Special Needs Trusts

James Witherspoon
October 18, 2010 — 1,476 views  
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When a person wants to set up a trust that benefits a person who, without additional help, may not be physically or mentally capable of handling the funds under their possession, the law provides several options to plausibly allow for these transfers of property. Known as a special needs trust or, namely in American law, a supplemental needs trust, certain legal structures permit special types of trusts to give money or property to mentally or physically disabled individuals without interrupting their Medicaid support.

One of the most problematic parts of awarding a legacy to an individual who needs the benefits of Medicaid is that the threshold for long-term nursing programs is very low. The reason behind this low threshold is to keep Medicaid expenses lower and prevent those who do not absolutely need the assistance from cashing in on the federal program. Thus, special trusts allow for those recipients who are disabled to receive their due inheritance while not breaching Medicaid asset limits.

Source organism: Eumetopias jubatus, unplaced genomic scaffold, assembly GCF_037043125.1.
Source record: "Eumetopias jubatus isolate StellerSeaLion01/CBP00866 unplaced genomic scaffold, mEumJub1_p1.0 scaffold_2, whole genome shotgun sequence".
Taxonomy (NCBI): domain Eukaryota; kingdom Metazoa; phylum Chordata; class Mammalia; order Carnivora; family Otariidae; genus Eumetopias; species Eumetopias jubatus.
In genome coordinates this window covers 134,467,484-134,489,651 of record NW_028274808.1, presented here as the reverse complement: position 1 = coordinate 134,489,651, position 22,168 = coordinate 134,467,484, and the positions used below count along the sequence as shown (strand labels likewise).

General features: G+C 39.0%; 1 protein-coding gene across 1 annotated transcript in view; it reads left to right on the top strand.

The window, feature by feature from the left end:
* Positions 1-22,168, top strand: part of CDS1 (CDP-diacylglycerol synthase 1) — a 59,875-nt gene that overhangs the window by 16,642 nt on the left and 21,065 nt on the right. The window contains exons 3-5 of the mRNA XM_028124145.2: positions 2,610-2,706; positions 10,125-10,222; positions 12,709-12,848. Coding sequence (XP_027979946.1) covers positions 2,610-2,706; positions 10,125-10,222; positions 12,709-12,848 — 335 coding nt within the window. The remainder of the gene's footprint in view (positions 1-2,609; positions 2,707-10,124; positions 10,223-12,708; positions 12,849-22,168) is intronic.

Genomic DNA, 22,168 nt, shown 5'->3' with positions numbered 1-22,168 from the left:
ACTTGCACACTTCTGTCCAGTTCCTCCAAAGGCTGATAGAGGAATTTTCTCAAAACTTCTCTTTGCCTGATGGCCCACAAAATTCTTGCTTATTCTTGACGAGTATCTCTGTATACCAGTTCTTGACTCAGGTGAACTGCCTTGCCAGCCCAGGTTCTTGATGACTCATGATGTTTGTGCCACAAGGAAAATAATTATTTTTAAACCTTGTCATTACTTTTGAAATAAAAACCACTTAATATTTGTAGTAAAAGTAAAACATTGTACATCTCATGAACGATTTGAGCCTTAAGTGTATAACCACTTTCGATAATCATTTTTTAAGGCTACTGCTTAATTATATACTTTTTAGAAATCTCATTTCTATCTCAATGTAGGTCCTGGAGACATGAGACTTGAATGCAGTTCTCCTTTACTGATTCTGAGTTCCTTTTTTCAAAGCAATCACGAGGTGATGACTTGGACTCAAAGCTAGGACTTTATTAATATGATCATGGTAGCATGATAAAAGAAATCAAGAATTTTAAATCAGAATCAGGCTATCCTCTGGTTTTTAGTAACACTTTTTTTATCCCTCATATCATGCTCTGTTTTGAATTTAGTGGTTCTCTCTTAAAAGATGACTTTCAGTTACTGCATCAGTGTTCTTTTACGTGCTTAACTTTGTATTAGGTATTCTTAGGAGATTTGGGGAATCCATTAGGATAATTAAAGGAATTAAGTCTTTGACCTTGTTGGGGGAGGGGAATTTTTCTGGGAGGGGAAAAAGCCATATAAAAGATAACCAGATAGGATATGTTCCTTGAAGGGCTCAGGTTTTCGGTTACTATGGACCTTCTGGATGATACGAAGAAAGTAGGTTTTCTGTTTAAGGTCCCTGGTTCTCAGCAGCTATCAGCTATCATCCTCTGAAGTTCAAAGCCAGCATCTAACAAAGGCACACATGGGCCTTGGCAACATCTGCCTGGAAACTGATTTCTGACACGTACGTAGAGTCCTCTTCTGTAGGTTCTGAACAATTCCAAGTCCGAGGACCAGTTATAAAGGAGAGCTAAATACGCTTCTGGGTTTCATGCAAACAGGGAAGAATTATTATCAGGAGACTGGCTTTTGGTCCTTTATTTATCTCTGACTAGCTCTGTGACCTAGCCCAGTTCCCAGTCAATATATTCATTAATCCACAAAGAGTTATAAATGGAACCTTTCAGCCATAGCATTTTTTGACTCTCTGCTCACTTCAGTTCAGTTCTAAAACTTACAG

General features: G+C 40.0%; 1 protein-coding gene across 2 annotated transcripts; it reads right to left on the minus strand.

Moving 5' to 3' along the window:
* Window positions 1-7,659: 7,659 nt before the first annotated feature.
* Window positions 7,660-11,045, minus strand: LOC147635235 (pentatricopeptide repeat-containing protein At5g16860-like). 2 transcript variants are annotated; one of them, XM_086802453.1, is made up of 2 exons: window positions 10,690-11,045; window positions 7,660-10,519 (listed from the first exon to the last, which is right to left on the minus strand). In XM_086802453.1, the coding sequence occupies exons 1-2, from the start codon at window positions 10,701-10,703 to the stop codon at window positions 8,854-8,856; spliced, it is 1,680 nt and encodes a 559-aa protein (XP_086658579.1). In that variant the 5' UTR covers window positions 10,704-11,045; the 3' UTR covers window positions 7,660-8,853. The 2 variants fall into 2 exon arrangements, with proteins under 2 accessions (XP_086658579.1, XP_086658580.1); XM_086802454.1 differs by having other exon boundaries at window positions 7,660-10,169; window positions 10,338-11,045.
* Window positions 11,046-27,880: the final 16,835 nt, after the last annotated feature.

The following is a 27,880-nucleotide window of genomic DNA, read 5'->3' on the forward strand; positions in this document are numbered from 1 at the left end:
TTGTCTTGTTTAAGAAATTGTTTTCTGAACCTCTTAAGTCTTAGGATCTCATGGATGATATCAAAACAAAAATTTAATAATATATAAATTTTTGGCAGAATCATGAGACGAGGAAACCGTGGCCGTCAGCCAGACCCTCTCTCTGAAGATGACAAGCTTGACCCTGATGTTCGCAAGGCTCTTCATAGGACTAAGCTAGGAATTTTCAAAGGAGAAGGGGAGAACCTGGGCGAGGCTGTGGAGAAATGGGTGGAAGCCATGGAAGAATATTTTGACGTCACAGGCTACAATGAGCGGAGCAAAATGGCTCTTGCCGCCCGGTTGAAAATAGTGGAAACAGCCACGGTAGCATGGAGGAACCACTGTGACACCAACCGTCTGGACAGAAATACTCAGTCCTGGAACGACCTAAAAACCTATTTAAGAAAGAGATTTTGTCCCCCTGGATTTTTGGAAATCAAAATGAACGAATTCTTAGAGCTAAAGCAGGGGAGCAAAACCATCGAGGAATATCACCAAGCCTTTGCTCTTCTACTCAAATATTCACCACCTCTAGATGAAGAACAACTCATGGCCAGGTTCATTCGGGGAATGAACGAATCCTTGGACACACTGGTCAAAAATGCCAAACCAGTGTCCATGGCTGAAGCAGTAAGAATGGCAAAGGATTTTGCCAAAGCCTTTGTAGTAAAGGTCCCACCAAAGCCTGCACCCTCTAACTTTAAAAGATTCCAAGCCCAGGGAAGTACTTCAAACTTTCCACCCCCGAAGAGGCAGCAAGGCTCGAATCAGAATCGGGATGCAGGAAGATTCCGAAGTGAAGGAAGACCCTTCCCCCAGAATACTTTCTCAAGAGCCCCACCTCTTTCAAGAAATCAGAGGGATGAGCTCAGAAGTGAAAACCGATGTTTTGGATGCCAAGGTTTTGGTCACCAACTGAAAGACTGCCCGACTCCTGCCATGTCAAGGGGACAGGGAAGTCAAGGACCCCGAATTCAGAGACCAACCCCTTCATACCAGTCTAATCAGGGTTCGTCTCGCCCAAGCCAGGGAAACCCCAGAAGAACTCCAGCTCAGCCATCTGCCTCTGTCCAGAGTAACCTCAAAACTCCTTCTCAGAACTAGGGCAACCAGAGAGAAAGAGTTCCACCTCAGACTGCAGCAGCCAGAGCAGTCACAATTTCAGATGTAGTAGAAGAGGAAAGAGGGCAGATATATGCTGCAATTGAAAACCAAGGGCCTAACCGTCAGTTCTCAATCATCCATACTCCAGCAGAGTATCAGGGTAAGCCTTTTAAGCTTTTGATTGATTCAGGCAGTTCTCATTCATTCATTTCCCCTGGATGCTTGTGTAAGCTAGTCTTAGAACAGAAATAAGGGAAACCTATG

Prior to a law passed in 1993 known as the Omnibus Budget Reconciliation Act, there were more options available to retain Medicaid benefits while receiving funds from a trust. However, in the modern legal landscape, such legal possibilities are largely closed.

The simplest form of a special needs trust in America is called a disabled individual's trust. These trusts have a few basic requirements in order to keep certain beneficiaries from abusing the Medicaid asset limits. There is an initial age limit, which excludes all those receiving funds above the age of 65 years from using this type of trust. Additionally, these individuals must notably be classified as disabled under the standards of Social Security. Finally, these trusts often include what is known as a payback provision, which requires the cost of that Medicaid care to be reimbursed.

To learn more about your trust options, contact an estate planning attorney.

For help with the future of your estate, contact the Houston estate planning attorneys of Garg & Associates, P.C. today.

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James Witherspoon